Slavic Chair Wins NEH Research Grant
Posted: Monday, July 8, 2013
BLOOMINGTON, Ind. –
Russell Valentino, chair of the Department of Slavic Languages and Literatures, has received a 3-year, $220,000 collaborative research grant from the National Endowment for the Humanities to partner with the Russian State Humanities University and the University of Zadar, Croatia to study “Translation and the Making of World Literature.” Slavic student assistant Lauren Bridges sat down with Valentino to discuss the aims of the grant, and took the opportunity to learn more about his passion for language, literature, and the fine art of translation.
What will you be researching as part of this grant?
We'll be looking at how certain works are acculturated at certain moments and then become part of the national tradition of that culture. So Dante's Inferno is now a staple of the English-language poetry world — there are new translations all the time, and it has influenced a lot of English-language poets. The same is true of Russian poets, and Croatian poets. How did this happen? A similar thing happened with Dostoevsky's Notes from Underground in English, where it somehow got associated with existentialism and then was institutionalized in American higher education in a particular way.
Does literature change depending on what language it is written in?
Absolutely! That is why there can, and in fact there have to be, multiple translations of one and the same work. There is no way to fix in one translated version the kinds of nuances that exist in a given source text. They're changing all the time, from generation to generation, and, with less variation, from reader to reader. Partly this is because of the memory that accrues inside language, in artistic forms and genres, and memory is never fixed. This is one of the more marvelous aspects of language and literature study.
What are the costs associated with the translation process?
For literary translation, it depends on the culture. The U.S. is pretty decentralized. Translators mostly take up projects as they like, then pitch them to publishers. There are some exceptions, but for most of the books that get published, this is how it has happened. Japan, on the other hand, tends to have a more centralized publishing system in general, and this affects how translations get created, too, with certain key publishers functioning as the main impetus. After that the costs are like any sort of publishing — rights acquisition, editing, publicity, paper, and so on. Translators sometimes get paid by the word, sometimes receive a flat fee, and sometimes get some of the royalties. Combinations are also possible. Most translations don't make money. Many translations lose money. Again, like all books.
What's the hardest thing about translation?
With prose, it's my back — I mean that only partly as a joke. Prose has a lot of words, and they seem to go on and on, and you have to figure out how to get them all in somehow. When you're revising you sometimes find that you've missed a phrase or line or even a paragraph. That sort of thing rarely happens with poetry. There I think the difficulty is more musical, tonal, maybe more purely aesthetic, but this is not a hard and fast distinction. The honed prose period can be just as aesthetically motivated, and satisfying, as the poetic line.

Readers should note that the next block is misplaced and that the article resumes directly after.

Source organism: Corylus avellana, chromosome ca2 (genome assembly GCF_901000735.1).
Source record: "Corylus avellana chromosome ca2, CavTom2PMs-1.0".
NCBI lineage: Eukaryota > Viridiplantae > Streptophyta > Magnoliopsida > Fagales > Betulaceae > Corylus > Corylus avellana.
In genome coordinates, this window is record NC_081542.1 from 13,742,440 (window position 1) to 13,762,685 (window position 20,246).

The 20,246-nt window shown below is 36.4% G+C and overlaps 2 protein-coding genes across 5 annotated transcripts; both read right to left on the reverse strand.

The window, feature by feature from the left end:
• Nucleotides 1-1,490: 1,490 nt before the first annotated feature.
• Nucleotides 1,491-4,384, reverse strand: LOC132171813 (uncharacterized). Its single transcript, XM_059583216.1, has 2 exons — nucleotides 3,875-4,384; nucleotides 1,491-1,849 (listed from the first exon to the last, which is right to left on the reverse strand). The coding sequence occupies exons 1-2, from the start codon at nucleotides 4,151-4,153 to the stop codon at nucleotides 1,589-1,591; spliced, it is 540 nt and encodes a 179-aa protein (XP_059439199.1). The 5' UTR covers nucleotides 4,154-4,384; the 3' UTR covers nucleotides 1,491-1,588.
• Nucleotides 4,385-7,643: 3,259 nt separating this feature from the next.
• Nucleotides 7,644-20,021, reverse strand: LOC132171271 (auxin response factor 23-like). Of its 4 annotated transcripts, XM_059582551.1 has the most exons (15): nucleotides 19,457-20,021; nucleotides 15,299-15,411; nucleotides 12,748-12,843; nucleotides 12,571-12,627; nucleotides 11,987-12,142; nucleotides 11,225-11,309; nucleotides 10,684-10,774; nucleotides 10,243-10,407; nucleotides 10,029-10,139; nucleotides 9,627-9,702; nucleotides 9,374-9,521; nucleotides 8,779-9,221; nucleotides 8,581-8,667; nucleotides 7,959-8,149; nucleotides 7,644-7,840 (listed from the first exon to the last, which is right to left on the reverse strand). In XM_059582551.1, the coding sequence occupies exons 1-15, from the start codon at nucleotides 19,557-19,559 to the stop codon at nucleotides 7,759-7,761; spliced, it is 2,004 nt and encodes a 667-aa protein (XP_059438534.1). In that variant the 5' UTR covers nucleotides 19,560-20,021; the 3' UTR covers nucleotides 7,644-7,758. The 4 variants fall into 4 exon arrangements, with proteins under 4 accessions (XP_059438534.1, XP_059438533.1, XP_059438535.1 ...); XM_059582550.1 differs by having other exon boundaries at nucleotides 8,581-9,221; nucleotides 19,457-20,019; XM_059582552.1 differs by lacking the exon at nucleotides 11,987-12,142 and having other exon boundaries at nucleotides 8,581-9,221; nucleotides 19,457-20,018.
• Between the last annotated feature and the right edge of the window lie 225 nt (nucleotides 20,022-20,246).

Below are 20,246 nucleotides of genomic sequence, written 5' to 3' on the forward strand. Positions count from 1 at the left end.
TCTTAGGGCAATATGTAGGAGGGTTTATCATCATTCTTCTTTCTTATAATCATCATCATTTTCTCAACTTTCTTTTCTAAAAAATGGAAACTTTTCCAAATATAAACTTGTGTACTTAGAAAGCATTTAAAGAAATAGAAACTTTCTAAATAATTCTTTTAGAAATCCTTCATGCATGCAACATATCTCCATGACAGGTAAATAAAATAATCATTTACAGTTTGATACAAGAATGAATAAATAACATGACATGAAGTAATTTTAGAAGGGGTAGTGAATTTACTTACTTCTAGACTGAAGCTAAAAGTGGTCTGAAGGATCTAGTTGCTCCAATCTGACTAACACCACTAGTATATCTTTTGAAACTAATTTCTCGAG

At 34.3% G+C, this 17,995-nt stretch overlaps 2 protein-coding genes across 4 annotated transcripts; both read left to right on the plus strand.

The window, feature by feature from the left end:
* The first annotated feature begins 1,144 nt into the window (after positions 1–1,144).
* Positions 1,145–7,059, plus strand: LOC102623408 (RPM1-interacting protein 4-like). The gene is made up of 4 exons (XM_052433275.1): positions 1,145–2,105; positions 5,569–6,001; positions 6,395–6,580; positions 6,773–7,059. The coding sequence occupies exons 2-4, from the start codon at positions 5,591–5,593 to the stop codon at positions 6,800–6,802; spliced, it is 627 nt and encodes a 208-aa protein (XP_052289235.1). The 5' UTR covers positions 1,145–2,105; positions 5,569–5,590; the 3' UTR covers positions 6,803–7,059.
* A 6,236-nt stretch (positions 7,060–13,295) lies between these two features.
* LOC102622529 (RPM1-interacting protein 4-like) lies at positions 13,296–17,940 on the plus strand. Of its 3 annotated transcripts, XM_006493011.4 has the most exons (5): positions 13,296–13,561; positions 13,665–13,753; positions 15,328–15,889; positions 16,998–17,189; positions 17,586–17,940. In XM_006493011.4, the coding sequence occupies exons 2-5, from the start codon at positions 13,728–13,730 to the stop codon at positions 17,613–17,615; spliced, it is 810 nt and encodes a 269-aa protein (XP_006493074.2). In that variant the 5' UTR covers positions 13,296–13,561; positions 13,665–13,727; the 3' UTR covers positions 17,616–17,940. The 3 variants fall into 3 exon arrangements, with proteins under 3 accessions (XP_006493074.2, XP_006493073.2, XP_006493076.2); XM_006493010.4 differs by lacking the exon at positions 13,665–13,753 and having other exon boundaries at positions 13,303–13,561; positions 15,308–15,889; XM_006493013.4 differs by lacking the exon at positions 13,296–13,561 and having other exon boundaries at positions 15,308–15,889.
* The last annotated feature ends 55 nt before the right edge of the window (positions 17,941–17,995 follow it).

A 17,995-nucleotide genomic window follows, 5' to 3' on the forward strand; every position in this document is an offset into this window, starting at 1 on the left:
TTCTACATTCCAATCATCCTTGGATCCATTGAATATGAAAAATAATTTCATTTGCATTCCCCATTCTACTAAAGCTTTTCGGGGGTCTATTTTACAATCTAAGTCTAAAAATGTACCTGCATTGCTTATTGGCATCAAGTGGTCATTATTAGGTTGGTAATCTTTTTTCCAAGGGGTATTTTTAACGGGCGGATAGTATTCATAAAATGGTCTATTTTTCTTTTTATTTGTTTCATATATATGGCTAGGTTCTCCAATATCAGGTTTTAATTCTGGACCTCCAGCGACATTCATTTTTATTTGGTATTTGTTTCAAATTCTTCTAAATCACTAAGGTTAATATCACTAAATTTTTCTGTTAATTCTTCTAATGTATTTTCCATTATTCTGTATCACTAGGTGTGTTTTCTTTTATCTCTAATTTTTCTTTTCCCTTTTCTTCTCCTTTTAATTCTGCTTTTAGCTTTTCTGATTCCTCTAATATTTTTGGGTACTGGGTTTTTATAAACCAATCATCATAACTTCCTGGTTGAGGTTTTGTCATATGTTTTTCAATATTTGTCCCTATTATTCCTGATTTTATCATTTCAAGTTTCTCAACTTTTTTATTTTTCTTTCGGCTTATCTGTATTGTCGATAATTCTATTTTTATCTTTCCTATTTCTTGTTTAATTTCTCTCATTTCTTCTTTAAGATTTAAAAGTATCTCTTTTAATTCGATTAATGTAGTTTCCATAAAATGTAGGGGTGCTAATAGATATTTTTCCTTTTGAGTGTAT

How do you go about translating poetry? How have you become so in tune with languages?
Best quote about translation ever: When asked whether he was ever concerned that his Spanish might not be up to the level required to translate a master like Gabriel Garcia Marquez, Gregory Rabassa replied that the question wasn't whether his Spanish was good enough but whether his English was. My teacher, Michael Henry Heim, once put the same idea a different way: knowledge of the foreign language is a technical skill; the real art, and the hardest thing to learn and teach, is the use of the receiving culture's language. If you’re translating fiction, you have to be able to write sentences like a fiction writer; if you’re translating poetry, you have to be able to write lines like a poet. Then, too, you can’t really skip anything. When you speak, you can circumlocute, get around the things you don't know how to say. When you translate, you have to understand everything. You can’t circumlocute or explain what something means in other words. You have to find the same words… that just happen to be in a different language. That's probably why my back starts to hurt when I translate long prose works.
What inspires you to research literature? To translate? To teach?
First is the same sort of motivation to learn that I experienced when I was eighteen or so and didn't know much. It's a little more directed now than it was then, but I recognize it as the same thirst. The other is the good experiences I've had with teachers and students, which makes me want to give back, to provide something like what I was fortunate enough to encounter.
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